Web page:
Tuesday, October 8
Billed as The Farewell to Rovin’ Tour, it’s a celebration of The Irish Rovers’ 50th Anniversary. Not a lot has changed since their 40th Anniversary Tour (one of four times I’ve seen the band). But it’s still a case of giving the fans what they want. Cousins George and Ian Millar share jokes and lead vocals, moving swiftly through balladry and war songs, through jigs and reels – obvious traditional fare (Marie’s Wedding) and plenty of singalong moments, (Took Me By The Hand and Led Me On )even when the band has to stop to teach the audience the chorus on the spot.
The Irish Rovers show is clearly modelled on the Clancys, The Dubliners, those crossover folk/traditional groups from the 1950s and 1960s and though it’s at the Telethon-end of light entertainment (I’ve heard the same jokes all four times I’ve sat through the band, the one about being half Irish and half Scottish so wanting to get drunk but not wanting to pay for it) it’s all served up as harmless fun – racial stereotypes and all.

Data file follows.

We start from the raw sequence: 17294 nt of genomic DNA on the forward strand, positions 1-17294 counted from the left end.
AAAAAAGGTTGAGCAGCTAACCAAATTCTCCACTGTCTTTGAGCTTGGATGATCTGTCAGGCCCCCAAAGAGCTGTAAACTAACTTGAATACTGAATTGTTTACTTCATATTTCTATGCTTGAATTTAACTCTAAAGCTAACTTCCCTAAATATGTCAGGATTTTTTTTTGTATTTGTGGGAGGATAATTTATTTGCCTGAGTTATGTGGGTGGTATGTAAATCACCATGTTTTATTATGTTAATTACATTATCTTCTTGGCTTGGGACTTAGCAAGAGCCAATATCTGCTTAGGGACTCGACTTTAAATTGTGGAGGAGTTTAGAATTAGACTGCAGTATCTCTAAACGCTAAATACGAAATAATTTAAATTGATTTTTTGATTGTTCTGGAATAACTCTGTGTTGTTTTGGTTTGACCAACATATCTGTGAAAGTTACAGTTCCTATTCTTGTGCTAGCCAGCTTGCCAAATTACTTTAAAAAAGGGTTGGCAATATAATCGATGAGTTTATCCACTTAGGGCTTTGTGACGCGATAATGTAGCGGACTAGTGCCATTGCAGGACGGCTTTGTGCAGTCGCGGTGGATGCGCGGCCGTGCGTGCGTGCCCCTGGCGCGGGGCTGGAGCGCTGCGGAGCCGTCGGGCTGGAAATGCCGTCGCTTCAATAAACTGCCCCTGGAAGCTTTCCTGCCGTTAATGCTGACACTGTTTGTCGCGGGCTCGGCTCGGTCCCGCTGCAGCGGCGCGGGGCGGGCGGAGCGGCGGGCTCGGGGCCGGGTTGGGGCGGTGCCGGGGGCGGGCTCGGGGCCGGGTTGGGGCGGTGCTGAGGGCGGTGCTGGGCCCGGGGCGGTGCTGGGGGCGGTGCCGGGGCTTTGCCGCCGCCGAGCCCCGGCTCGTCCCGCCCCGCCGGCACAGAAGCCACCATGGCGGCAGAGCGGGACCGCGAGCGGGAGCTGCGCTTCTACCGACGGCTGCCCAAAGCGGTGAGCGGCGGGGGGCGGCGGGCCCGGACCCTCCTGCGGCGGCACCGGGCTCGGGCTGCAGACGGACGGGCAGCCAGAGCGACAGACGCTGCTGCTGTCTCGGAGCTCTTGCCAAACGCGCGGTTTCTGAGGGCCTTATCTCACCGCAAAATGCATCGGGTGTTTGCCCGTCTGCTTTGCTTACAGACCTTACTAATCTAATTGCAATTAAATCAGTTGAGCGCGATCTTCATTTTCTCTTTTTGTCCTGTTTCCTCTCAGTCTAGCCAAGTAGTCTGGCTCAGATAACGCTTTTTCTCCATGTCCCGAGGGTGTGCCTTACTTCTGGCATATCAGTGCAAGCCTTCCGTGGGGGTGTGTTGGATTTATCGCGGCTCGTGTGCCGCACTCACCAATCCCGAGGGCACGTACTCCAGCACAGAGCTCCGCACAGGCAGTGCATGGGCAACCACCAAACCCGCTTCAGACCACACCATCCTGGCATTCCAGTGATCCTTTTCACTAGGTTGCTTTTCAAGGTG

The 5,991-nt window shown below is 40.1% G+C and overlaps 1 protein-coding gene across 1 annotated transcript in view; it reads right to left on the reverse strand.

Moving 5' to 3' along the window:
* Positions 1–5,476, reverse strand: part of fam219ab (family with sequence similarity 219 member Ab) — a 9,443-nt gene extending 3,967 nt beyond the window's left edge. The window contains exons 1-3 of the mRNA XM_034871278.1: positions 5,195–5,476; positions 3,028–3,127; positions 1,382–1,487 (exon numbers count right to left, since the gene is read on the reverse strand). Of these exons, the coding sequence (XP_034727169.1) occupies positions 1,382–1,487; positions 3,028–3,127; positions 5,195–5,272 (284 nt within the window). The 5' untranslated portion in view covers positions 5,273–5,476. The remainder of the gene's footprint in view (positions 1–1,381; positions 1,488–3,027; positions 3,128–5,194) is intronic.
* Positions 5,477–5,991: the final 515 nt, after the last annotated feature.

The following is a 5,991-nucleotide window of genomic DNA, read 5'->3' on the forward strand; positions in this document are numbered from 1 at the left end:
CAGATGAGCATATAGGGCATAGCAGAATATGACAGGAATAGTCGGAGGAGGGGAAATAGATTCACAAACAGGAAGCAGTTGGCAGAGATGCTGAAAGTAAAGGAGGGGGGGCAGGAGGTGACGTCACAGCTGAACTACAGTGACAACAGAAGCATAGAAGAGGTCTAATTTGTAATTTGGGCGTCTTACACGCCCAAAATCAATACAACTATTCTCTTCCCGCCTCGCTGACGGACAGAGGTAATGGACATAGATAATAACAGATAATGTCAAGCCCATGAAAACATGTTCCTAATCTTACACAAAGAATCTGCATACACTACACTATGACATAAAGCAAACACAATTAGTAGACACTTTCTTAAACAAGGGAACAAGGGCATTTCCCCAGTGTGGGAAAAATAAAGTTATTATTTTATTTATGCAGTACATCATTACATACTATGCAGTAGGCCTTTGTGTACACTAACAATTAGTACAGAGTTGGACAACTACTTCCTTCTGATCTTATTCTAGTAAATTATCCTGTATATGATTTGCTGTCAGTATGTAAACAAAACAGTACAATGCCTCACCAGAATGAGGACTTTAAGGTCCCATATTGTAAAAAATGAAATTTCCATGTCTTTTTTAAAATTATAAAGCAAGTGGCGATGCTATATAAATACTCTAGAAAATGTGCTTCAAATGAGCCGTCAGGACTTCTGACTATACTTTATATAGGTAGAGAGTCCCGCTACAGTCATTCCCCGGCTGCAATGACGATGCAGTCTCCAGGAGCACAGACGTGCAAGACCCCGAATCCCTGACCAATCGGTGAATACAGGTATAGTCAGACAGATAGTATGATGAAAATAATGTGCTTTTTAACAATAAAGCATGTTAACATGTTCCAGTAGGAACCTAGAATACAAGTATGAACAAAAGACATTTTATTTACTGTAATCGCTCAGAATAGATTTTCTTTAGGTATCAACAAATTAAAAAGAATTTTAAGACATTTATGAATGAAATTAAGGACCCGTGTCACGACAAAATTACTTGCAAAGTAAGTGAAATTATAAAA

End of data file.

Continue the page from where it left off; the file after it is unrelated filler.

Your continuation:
The two hour show takes in all of the hits, including 1967’s debut single from the group, Orange & Green. And there’s something in the way the Millar’s manage – still – to spit out the words of Dublin Pub Crawl that, deservedly, raises a dry smile.
Whether you ever need to hear The Unicorn or Lily The Pink again is a thought best left at the door.
There was plenty of clapping from the audience – though worryingly, some members fell into the trap of almost being in time, their efforts then buried in behind the band. That didn’t stop a few of the faithful surging on, proudly marking time in their own special way. Fifty years of the same jokes and a setlist repeated nightly around the world. Fifty years of either never faking it, or forever faking it. You have to hand it to the Irish Rovers. They’ve marked fifty years in their own special way.
This review appeared in The Dominion Post – I’ve reposted it here on Off The Tracks due to requests from people wanting to view it online